Britain's Sub-Diversive Activities.
GIBRALTAR -- The tragic sinking of the Russian nuclear submarine Kursk captured the world's headlines, but another atomic sub disaster poses a continuing threat to Europe. According to The Sunday Times, the 280-foot British nuclear sub Tireless came within "a few minutes" of a reactor meltdown when its coolant system sprang a leak while on patrol off Sicily last summer. The Ministry of Defense refused to disclose how much radioactive coolant coolant (kōō´lnt),
n water was discharged into the Mediterranean Sea. The Tireless was to have returned to Britain for repairs but that plan was abandoned in November because of potential risks "to the submarine, its crew and ... coastal communities." Attempting to repair the Tireless at Gibraltar would violate Royal Navy procedures. Gibraltar has no facilities for radiation monitoring, and the damaged vessel was tied up only 1,800 meters from the desalination desalination
Removal of dissolved salts from seawater and from the salty waters of inland seas, highly mineralized groundwaters, and municipal wastewaters. plant that supplies Gibraltar's drinking water drinking water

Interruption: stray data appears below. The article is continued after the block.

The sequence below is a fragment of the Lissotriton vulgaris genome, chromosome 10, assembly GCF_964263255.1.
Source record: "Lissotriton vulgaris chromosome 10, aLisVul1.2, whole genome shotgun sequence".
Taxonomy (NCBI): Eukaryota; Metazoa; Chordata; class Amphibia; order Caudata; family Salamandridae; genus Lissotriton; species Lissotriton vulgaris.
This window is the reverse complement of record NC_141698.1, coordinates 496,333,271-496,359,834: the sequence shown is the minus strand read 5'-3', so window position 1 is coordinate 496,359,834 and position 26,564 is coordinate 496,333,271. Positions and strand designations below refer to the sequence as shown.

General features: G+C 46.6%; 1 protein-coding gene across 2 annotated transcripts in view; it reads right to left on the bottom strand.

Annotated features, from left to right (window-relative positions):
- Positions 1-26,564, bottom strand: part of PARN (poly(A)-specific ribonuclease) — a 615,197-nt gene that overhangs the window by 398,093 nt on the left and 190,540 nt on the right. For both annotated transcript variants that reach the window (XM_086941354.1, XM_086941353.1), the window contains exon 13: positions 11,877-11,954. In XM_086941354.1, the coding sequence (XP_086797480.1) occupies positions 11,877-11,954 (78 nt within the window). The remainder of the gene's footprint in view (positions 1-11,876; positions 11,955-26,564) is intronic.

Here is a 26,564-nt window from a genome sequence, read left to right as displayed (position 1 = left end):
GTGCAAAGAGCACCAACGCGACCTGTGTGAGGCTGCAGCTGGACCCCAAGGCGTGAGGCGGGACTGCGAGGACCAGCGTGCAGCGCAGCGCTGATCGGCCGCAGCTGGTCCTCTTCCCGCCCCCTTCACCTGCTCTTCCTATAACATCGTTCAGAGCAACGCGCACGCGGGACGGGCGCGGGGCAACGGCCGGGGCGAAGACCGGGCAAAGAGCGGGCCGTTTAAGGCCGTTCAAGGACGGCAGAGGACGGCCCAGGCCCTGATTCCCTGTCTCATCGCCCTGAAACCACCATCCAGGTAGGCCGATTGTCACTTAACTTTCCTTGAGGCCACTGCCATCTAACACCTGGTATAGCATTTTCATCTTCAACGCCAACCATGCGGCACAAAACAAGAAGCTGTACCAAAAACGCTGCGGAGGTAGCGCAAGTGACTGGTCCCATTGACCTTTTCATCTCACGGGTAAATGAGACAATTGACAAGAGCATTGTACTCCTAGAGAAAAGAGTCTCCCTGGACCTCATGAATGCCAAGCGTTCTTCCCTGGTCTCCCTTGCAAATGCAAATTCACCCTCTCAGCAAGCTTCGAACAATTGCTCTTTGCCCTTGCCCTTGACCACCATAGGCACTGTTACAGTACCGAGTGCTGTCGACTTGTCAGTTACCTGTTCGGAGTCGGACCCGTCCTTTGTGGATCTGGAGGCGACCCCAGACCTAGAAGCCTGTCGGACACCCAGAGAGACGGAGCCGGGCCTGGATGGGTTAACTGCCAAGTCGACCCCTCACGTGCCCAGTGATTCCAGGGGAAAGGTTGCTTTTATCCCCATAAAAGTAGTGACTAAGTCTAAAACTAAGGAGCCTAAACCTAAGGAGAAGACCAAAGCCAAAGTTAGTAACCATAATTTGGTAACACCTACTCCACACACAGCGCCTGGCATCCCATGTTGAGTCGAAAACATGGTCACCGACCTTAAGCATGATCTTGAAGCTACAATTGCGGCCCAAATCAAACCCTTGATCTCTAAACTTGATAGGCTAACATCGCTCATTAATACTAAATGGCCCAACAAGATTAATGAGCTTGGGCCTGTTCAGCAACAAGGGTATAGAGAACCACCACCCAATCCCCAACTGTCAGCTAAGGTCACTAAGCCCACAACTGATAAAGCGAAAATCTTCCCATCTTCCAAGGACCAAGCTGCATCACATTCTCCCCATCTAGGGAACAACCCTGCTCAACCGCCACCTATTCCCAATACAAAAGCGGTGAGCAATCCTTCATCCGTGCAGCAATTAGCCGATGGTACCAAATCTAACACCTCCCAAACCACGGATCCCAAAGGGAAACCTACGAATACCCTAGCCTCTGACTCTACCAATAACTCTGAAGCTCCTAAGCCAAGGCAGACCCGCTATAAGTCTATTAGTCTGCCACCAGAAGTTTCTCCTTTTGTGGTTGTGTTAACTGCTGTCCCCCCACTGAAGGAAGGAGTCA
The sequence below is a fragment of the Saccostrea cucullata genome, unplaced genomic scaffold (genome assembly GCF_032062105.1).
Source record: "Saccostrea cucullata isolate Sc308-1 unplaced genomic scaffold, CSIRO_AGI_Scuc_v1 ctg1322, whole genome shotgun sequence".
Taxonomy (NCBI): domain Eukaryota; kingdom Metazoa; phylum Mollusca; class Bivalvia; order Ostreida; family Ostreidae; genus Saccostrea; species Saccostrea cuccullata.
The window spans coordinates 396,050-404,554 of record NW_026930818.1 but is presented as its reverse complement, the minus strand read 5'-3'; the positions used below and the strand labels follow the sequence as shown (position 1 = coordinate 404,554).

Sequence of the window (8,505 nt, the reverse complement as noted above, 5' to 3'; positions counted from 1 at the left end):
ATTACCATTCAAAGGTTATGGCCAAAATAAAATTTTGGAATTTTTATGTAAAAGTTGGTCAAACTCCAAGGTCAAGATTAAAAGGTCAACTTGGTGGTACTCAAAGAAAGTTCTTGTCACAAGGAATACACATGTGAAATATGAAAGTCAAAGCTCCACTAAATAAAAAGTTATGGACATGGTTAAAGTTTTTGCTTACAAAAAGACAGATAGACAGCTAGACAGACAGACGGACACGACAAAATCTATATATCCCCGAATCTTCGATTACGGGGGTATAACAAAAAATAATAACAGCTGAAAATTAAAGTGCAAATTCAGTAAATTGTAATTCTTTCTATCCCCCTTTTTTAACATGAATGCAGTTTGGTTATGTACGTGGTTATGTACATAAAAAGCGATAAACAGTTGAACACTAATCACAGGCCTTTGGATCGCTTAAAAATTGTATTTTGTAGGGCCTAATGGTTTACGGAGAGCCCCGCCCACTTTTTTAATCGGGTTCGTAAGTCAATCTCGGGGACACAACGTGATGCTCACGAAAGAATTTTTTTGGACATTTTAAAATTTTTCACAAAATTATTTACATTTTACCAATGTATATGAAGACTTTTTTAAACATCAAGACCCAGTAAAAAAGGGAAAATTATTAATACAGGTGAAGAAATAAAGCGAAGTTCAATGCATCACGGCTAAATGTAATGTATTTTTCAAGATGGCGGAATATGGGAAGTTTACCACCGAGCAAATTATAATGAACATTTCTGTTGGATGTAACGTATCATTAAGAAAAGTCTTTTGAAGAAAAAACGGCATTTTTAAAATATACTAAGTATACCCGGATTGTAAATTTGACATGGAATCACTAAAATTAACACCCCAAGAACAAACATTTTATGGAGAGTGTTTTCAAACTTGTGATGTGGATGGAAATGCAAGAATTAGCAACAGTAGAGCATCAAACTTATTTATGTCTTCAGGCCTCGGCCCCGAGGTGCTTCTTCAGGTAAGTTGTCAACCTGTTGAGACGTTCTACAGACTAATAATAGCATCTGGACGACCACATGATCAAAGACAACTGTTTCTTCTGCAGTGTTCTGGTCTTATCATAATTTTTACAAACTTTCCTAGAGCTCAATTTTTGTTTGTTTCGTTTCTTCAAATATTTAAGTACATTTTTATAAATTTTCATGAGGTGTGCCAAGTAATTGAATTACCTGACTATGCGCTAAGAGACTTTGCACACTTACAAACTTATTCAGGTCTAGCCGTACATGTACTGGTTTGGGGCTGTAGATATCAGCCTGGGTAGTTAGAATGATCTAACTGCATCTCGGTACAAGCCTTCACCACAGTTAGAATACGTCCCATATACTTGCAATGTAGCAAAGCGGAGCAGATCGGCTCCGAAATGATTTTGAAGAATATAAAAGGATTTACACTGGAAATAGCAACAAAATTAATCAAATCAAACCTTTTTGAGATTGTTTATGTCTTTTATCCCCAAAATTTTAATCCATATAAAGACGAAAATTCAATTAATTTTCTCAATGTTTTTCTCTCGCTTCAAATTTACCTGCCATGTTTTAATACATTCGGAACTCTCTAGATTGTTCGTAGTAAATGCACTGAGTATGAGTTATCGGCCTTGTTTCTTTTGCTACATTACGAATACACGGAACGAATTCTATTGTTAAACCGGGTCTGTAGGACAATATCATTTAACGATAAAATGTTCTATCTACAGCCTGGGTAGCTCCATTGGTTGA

supply of water available to animals for drinking supplied via nipples, in troughs, dams, ponds and larger natural water sources; an insufficient supply leads to dehydration; it can be the source of infection, e.g. leptospirosis, salmonellosis, or of poisoning, e.g. . Leaked cooling water can contain deadly isotopes of plutoniurn, iodine, cesium cesium (sē`zēəm) [Lat.,=bluish gray], a metallic chemical element; symbol Cs; at. no. 55; at. wt. 132.9054; m.p. 28.4°C;; b.p. 669.3°C;; sp. gr. 1.873 at 20°C;; valence +1. , strontium strontium (strŏn`shēəm) [from Strontian, a Scottish town], a metallic chemical element; symbol Sr; at. no. 38; at. wt. 87.62; m.p. 769°C;; b.p. 1,384°C;; sp. gr. 2.6 at 20°C;; valence +2. and cobalt.